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Sudan: 'Near-total' internet blackout as civil disobedience continues

Internet service disruption comes after a deadly military crackdown on a protest camp in Khartoum
A man walks on Nile Street in Khartoum on the second day of a civil disobedience campaign (AFP)

Sudan is experiencing a "near-total blackout" of internet services, a web freedom group has reported, as protesters continue a countrywide civil disobedience campaign after a deadly military crackdown that began last week.

The country's last remaining internet connections were cut around 12 pm local time (10 am GMT) on Monday, said NetBlocks Group, an independent non-profit that works on digital rights and freedoms.

Sudan Telecom's Sudani internet service was affected by the new disruption, NetBlocks said.

A spokesperson for Sudan's Transitional Military Council confirmed on Monday that it had disconnected the internet "for a limited time."

'The new disruptions represent a near-total blackout of connectivity for the majority of citizens'

- NetBlocks, digital rights group

MEE could not independently verify the group's report.

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But NetBlocks' findings come after opposition activists reported internet connectivity issues in Sudan after a military crackdown on protesters left more than 100 people dead and many others injured in the capital Khartoum last week.

It also follows the loss of service on Canar Telecom and Mobiltel Zain networks earlier this month, NetBlocks said.

"The new disruptions represent a near-total blackout of connectivity for the majority of citizens," the group said on Monday.

NetBlocks added that the recent internet-service disruptions in Sudan "are now more severe" than those imposed under the country's longtime president Omar al-Bashir, who was ousted in a military coup in April.

The TMC, which succeeded Bashir, violently broke up an opposition sit-in demanding civilian rule across from the army headquarters in Khartoum on 3 June.

Eyewitnesses in the capital reported seeing bodies being thrown into the Nile River as the crackdown continued.

The military on Monday announced the arrest of several members of Sudan's regular security forces linked to the violent assault on the protesters, AFP reported, citing a statement carried by state news agency SUNA.

The TMC said the arrests were the result of an investigation into last week's crackdown.

The individuals arrested would face justice as soon as possible, the statement said, without specifying their number, rank or what charges they would face.

Civil disobedience

Also on Monday, the Sudanese opposition held the second day of a nationwide civil disobedience campaign, aiming to pressure the country's military to hand power over to a civilian-led interim body.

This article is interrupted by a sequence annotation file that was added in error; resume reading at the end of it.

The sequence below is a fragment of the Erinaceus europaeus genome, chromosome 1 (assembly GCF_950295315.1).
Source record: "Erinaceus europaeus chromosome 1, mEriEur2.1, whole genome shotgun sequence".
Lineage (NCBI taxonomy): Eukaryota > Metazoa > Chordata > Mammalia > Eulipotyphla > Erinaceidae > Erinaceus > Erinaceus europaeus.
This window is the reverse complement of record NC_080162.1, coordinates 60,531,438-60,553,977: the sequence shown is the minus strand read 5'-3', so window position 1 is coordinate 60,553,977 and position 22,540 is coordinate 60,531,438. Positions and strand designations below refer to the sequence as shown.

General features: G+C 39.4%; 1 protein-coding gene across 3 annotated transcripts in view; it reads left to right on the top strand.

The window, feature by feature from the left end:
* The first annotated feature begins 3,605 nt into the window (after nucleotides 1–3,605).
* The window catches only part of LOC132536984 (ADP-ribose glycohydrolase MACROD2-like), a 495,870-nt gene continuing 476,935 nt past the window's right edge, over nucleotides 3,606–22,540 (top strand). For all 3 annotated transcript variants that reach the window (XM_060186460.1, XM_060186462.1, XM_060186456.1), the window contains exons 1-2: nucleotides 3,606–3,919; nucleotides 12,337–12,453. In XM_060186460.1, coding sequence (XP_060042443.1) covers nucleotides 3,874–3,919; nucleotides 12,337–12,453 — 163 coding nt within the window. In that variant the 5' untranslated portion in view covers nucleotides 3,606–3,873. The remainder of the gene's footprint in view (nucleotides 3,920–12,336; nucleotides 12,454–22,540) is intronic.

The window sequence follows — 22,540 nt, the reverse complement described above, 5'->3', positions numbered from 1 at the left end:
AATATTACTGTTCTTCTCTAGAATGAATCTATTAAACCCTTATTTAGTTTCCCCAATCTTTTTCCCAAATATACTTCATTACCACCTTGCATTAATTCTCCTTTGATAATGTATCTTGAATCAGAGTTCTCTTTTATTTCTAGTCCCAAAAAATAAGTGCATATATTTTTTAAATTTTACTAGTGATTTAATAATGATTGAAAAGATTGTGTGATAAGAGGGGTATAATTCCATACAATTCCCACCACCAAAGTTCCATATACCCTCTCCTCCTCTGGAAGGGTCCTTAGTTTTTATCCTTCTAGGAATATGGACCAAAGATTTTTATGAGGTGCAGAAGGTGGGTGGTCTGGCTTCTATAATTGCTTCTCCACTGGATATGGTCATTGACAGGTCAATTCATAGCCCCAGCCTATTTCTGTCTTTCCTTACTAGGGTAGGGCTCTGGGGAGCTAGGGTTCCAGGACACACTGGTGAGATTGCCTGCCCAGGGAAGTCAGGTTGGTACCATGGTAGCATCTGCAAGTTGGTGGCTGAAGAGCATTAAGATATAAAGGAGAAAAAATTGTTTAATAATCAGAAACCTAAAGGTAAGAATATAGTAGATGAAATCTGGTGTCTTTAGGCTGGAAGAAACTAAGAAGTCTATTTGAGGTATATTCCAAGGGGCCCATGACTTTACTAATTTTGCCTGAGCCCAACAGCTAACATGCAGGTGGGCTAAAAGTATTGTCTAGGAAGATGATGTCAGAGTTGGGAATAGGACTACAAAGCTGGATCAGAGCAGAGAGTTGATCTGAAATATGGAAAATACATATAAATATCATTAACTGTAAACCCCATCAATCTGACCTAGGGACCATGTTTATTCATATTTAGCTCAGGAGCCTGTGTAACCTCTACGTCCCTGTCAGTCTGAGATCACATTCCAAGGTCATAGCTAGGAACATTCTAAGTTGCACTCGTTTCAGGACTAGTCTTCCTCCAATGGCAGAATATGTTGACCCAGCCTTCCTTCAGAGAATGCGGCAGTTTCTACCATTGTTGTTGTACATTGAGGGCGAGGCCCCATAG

Most parts of the capital remained closed as shopkeepers, traders and employees opted to remain indoors, an AFP correspondent reported.

Several shops, fuel stations and some branches of private banks were open, however, while public buses were also ferrying passengers and more vehicles and people were seen than the previous day, the correspondent said.

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The TMC took over after Bashir was deposed following months of popular protests calling for his resignation.

Late last week, Ethiopian Prime Minister Abiy Ahmed flew to Khartoum in an attempt to mediate between Sudan's military and opposition leaders.

"The army, the people and political forces have to act with courage and responsibility by taking quick steps towards a democratic and consensual transitional period," Abiy said in a statement on Friday, as reported by AFP.

Opposition leaders have put forward a list of demands before they will agree to return to negotiations with the army over the country's political transition.

Among their demands, they have called for the military to take responsibility for the deadly crackdown in Khartoum, and agree to an independent probe into the killings.

US sending diplomat to Sudan

A leader in the alliance of Sudanese opposition and protest groups told Reuters on Monday that the opposition plans to nominate eight members to a transitional council to lead the country, as well as a prominent economist to head a government.

The plan appears to build on a proposal made by the Ethiopian premier during his mediation visit to Khartoum last week, the news agency said, without divulging the identity of the opposition leader.

The leader said the opposition Freedom and Change alliance planned to nominate Abdullah Hamdouk, a former executive secretary of the United Nations Economic Commission for Africa, as new prime minister, Reuters reported.

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Meanwhile, the US State Department on Monday said it plans to send its top diplomat to Sudan this week to urge talks between the TMC and opposition leaders.

Tibor Nagy, the assistant secretary for African affairs, "will call for a cessation of attacks against civilians and urge parties to work toward creating an enabling environment ... for talks to resume", the department said in a statement.

Nagy will also travel to Ethiopia to meet with government officials and African Union (AU) representatives to "discuss the situation in Sudan and efforts to support a political solution".

The AU last week suspended Sudan's membership in the organisation after the bloody crackdown on the Khartoum sit-in.

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